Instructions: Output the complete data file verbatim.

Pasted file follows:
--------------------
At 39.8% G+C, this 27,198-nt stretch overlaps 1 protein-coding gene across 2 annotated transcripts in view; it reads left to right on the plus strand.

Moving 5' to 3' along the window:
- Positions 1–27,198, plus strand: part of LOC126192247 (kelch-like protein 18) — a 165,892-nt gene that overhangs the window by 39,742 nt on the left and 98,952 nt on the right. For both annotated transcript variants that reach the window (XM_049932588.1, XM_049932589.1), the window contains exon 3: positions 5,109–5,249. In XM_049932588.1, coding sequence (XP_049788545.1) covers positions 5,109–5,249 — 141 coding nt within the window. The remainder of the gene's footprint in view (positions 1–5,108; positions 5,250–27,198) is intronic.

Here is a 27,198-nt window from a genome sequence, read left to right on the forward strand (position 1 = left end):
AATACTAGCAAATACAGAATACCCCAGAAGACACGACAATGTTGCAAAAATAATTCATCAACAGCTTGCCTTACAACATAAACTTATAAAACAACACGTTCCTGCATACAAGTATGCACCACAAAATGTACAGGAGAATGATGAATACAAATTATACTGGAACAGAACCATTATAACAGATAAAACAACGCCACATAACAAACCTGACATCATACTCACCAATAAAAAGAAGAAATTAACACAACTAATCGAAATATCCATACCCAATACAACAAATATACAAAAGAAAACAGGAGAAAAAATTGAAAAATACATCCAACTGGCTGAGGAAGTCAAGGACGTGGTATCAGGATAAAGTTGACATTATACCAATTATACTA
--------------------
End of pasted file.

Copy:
At 39.8% G+C, this 27,198-nt stretch overlaps 1 protein-coding gene across 2 annotated transcripts in view; it reads left to right on the plus strand.

Moving 5' to 3' along the window:
- Positions 1–27,198, plus strand: part of LOC126192247 (kelch-like protein 18) — a 165,892-nt gene that overhangs the window by 39,742 nt on the left and 98,952 nt on the right. For both annotated transcript variants that reach the window (XM_049932588.1, XM_049932589.1), the window contains exon 3: positions 5,109–5,249. In XM_049932588.1, coding sequence (XP_049788545.1) covers positions 5,109–5,249 — 141 coding nt within the window. The remainder of the gene's footprint in view (positions 1–5,108; positions 5,250–27,198) is intronic.

Here is a 27,198-nt window from a genome sequence, read left to right on the forward strand (position 1 = left end):
AATACTAGCAAATACAGAATACCCCAGAAGACACGACAATGTTGCAAAAATAATTCATCAACAGCTTGCCTTACAACATAAACTTATAAAACAACACGTTCCTGCATACAAGTATGCACCACAAAATGTACAGGAGAATGATGAATACAAATTATACTGGAACAGAACCATTATAACAGATAAAACAACGCCACATAACAAACCTGACATCATACTCACCAATAAAAAGAAGAAATTAACACAACTAATCGAAATATCCATACCCAATACAACAAATATACAAAAGAAAACAGGAGAAAAAATTGAAAAATACATCCAACTGGCTGAGGAAGTCAAGGACGTGGTATCAGGATAAAGTTGACATTATACCAATTATACTA